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Improving Health Data Access: State Policymakers Weigh In

Janet M. Coffman and Margaret Fix, Philip R. Lee Institute for Health Policy Studies at the University of California, San Francisco

State policymakers are hungry for health care data to help inform their decisions. What types of data are they interested in, and how would they make them available?

In 2011, the California Health Care Foundation launched its Free the Data initiative, designed to improve access to data by consumers and policymakers, a particularly critical need as California implements the Affordable Care Act (ACA).

To understand the experiences and priorities of state policymakers with government health care data, the Philip R. Lee Institute for Health Policy Studies at the University of California, San Francisco, conducted an assessment. This report summarizes findings regarding state-level data currently available, policymakers' use of that data, their priorities for improving data access, and barriers to access. The paper also lists sources of machine-readable California health care data.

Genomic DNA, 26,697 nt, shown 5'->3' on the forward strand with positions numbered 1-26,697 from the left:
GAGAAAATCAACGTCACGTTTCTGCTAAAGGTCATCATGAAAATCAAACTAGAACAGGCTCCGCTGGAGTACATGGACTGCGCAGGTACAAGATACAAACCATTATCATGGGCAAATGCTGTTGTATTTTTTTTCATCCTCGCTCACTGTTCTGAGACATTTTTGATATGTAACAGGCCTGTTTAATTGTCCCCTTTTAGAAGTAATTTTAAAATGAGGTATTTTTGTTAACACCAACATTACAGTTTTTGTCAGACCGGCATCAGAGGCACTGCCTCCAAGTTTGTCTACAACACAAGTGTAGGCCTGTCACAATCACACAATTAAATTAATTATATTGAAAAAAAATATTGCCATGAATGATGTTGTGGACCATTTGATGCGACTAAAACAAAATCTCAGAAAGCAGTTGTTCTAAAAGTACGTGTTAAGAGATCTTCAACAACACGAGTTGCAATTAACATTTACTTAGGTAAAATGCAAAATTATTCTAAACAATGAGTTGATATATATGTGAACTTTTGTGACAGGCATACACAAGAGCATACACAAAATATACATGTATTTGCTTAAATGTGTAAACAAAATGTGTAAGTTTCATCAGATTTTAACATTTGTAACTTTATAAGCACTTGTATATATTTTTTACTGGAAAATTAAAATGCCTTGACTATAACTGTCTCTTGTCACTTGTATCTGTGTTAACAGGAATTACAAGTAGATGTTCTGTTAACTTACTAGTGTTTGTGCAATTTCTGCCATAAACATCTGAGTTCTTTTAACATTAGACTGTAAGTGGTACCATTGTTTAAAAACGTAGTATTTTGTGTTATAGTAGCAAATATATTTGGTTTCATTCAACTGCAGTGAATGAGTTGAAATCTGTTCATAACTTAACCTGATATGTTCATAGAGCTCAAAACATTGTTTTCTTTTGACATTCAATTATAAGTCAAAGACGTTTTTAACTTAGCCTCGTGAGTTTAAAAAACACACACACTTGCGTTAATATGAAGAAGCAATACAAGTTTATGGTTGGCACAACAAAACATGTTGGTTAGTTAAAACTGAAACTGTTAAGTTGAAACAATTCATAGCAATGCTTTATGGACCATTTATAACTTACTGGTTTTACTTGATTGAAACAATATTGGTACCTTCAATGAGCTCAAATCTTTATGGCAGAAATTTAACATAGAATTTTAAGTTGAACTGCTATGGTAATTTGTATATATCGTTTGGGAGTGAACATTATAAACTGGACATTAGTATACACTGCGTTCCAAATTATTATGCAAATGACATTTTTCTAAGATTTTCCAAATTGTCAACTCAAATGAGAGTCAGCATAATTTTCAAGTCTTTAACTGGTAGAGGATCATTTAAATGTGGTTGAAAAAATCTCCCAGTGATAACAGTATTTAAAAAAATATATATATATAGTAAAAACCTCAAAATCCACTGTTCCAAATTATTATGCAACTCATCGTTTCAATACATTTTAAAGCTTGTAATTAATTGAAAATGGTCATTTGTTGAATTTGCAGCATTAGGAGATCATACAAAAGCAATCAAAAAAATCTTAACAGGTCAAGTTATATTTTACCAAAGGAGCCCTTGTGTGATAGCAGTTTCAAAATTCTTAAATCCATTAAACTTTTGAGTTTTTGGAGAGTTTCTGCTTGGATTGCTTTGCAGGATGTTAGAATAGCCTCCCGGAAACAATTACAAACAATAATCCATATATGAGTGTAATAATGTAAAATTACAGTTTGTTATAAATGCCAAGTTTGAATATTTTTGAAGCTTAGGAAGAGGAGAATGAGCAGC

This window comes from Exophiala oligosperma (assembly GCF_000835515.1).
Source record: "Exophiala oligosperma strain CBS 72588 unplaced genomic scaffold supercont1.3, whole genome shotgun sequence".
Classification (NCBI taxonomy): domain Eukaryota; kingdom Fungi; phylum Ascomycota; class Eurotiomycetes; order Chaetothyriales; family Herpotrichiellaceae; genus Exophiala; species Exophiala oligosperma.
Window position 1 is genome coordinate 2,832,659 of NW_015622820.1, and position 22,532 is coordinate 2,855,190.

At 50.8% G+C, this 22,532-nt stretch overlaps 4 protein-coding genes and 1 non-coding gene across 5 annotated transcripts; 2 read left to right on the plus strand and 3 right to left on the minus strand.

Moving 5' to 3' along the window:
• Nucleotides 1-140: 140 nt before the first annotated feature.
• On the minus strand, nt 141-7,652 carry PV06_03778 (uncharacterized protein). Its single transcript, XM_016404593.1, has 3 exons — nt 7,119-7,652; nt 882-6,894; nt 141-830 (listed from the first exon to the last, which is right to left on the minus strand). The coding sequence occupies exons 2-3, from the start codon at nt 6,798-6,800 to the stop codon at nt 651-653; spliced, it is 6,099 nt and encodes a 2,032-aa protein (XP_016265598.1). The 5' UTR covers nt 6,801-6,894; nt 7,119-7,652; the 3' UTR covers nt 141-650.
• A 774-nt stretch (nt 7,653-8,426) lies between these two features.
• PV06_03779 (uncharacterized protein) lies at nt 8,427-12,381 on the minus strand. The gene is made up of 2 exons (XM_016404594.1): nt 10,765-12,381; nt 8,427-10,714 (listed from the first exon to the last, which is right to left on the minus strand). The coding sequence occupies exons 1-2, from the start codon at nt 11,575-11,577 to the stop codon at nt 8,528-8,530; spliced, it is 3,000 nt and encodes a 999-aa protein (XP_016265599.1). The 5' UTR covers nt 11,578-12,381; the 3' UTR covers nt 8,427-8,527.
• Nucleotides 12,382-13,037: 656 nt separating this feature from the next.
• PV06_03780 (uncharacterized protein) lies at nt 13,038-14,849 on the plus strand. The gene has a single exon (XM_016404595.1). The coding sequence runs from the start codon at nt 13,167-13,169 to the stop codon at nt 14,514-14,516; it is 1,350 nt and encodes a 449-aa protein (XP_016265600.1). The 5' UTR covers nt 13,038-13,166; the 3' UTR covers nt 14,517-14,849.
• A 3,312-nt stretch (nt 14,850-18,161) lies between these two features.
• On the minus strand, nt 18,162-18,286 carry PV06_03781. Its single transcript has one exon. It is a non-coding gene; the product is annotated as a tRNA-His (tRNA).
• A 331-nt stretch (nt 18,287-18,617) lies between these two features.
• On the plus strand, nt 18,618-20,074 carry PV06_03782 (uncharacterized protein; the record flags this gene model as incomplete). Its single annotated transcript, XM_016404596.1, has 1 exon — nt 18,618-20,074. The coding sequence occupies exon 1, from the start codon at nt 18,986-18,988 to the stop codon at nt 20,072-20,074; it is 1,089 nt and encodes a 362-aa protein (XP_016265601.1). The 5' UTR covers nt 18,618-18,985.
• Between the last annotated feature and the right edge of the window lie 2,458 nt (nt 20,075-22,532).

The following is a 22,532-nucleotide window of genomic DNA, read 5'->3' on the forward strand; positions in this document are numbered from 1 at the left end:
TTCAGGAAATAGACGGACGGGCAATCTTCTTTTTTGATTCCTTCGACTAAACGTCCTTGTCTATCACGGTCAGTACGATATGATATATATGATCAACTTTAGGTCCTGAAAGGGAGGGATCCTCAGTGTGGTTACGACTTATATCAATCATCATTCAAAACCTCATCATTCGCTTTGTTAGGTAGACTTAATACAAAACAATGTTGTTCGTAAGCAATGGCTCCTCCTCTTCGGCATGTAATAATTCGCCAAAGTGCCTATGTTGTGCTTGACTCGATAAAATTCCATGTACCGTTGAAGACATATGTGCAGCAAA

Based on the findings, three areas were identified to improve collection of and access to state health care data:

  • Provision of resources to improve access. Key data of interest relate to Medi-Cal, health plan enrollment, and benefit design. Access can be improved by storing all data in machine-readable formats, by standardizing data collection across state agencies, and by building tools to facilitate publishing and finding public-domain data. There is also considerable interest in collecting new data, particularly those related to implementation of the ACA and to physician-level data on quality of care.
  • Advocacy for legal changes. A matrix of state and federal laws limit access to some data pertinent to policymaking. Maximizing available data may require privacy officers, attorneys, and program managers from state agencies to develop a consensus on relaxing such limits.
  • Communication among stakeholders regarding innovations in data collection and dissemination. A professional network could be established in California to share ideas and lessons learned about expanding health data access. Similarly, a series of convenings and webinars could be organized to review best practices and to showcase the work of other states.

The complete report is available under Document Downloads.

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